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It is widely acknowledged that in the Qijia Culture Period (cca 2200–1500 BC), the Chinese Northwest participated in a broader network of contacts spanning from the Middle Yellow River Valley to Central Asia. However, opinions differ considerably as one regards the character of those contacts and their role in the genesis of the culture. On one hand, many Chinese scholars view the emergence of the Qijia Culture as a result of large migrations from the East; on the other, some western scholars suggest that a number of western human groups participated in its formation. In the present article we use the model of non-uniform institutional the complexity to explain the emergence of the Qijia Culture. We first point out its continuity with earlier Late Neolithic local cultures, and then focus on the spread of new artefacts and, as evidence suggests, of institutions from the East which led to the transformation of various aspects of the material culture within the broader region of the Chinese Northwest, while other elements – burial rites, for instance – preserved their regional diversity. We suggest that eastern innovations spread partly through channels established earlier within an exchange network of locally produced painted pottery and also in association with local area’s social development. These suggestions are supported by the case study which considers the process of development at the well-known site of Liuwan in the middle reaches of the Huang River Valley, Qinghai Province.
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our attachment to all kinds of socio-cultural values is an important factor in the fabric of today’s societies, since it defines to a large extent our identity.
Yet at the same time, the above has also made clear that, in our times, socio-cultural identity has lost its self-evidence and stability. Technological innovation, economic developments, secularization, individualization, growing mobility, etc. have changed Western societies beyond recognition during the last 50 years. Against this background, it is no wonder that people have problems in answering the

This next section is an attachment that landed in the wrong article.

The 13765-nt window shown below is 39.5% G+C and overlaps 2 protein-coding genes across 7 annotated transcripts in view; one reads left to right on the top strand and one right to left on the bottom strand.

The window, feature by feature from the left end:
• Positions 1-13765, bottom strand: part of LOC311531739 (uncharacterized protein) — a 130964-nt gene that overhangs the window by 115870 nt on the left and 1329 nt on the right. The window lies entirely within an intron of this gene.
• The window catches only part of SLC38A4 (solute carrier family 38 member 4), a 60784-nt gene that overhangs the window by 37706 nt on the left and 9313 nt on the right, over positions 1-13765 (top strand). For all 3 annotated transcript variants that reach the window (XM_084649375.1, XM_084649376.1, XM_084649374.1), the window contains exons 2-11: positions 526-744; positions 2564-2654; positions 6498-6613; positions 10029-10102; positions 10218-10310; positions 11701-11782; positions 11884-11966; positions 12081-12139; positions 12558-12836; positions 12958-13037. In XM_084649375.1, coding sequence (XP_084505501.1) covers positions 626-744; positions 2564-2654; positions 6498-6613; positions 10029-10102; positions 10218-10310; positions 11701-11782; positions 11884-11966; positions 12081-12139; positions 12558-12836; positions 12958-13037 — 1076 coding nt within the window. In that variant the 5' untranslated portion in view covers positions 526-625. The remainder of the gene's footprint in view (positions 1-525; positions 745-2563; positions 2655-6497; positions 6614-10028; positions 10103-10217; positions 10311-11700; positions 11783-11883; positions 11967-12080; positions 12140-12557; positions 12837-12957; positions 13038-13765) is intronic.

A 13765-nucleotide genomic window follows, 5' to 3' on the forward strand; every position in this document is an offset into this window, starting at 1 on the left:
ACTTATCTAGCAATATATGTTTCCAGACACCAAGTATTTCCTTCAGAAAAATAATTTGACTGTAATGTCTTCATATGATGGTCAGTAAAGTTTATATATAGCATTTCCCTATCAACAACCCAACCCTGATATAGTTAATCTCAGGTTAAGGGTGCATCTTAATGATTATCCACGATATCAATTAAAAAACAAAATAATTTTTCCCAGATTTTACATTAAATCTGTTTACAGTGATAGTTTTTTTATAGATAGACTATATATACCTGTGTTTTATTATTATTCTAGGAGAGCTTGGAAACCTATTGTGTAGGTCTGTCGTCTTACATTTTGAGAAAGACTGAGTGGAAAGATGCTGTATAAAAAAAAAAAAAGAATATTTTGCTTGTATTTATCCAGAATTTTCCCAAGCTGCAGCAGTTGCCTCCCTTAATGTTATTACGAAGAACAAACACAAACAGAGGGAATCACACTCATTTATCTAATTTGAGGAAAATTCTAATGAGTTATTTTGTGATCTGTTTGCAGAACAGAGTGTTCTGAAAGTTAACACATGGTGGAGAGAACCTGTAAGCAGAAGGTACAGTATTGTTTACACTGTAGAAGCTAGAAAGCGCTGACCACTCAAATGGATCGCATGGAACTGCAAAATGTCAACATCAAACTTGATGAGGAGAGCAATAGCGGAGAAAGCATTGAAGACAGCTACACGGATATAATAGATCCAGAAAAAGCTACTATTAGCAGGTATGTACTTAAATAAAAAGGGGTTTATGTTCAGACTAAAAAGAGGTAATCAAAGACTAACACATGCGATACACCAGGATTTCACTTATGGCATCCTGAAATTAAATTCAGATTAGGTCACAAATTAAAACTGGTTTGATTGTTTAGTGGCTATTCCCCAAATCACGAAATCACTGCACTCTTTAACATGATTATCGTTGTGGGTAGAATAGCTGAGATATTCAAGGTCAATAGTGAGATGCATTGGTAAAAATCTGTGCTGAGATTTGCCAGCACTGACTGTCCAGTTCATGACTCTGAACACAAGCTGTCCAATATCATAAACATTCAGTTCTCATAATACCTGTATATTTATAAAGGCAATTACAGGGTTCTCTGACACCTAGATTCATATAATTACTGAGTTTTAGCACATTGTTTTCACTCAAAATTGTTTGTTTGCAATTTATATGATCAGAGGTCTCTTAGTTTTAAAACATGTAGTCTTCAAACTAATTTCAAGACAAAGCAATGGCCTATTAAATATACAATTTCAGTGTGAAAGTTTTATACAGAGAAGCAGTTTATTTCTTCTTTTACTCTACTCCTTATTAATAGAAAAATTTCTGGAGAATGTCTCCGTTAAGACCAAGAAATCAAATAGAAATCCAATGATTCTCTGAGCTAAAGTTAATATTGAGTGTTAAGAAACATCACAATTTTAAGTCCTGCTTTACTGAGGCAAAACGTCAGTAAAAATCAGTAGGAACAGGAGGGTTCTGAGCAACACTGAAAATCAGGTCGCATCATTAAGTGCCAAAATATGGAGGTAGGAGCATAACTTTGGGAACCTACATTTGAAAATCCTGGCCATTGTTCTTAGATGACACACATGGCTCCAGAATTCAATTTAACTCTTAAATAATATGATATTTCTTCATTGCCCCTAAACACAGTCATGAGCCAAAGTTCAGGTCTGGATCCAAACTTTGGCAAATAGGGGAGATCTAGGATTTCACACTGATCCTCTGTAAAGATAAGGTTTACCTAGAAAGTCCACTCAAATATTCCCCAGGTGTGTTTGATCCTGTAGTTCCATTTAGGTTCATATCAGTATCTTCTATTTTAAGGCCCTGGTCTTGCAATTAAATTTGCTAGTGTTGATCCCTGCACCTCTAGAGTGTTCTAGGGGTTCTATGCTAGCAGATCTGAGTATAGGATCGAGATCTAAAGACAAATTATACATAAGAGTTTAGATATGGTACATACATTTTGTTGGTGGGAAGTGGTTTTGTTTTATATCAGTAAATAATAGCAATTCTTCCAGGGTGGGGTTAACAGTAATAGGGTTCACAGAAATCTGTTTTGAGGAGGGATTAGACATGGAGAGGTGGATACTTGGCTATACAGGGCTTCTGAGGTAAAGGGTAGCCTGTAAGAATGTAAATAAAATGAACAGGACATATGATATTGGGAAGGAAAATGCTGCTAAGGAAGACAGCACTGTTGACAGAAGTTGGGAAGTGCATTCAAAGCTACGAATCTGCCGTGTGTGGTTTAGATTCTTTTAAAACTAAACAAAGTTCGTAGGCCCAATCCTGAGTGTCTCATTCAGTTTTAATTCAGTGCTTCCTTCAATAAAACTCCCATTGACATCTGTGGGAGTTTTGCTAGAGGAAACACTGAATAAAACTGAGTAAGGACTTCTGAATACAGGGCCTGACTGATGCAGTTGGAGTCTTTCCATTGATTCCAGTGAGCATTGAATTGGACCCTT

What keeps cultural studies in motion and, more difficult still, what hold them together? They are continuously animated through so-called ‚turns‘ that in regular intervals open up new perspectives and transform the leading issues and concepts. Such regular innovations are not only due to internal readjustments in terms of methodological changes but are also connected to cultural and social changes. In this way, cultural studies have become an integral part of the transformation of the world as we see and construct it. They are not only a lense through which we observe the transformation of the world, but also a tool with which it is produced. In this active engagement and entanglement with the real world, cultural studies have lost a sense of their professional boundaries. They are constantly extending their realm of research, incorporating avidly new territory. To the extent that cultural studies have embraced the project of cultural self-thematization and self-transformation, they have become as fluid and volatile as culture itself.
of a more general process of ethnoreligious innovation within the European Gypsy Pentecostalism as such. In this context, also refer the article of Manuela Cantón-Delgado (2017 , 87) and her interpretation of Gypsy leadership and new forms of internal cohesion within the Evangelical Church of Philadelphia in Spain as “innovation”.
Social Theory Inspirations
The Norwegian ethnographer Thomas Hylland Eriksen pointed out in his famous work Ethnicity versus Nationalism (1991) that ethnicity refers to the social reproduction of basic classificatory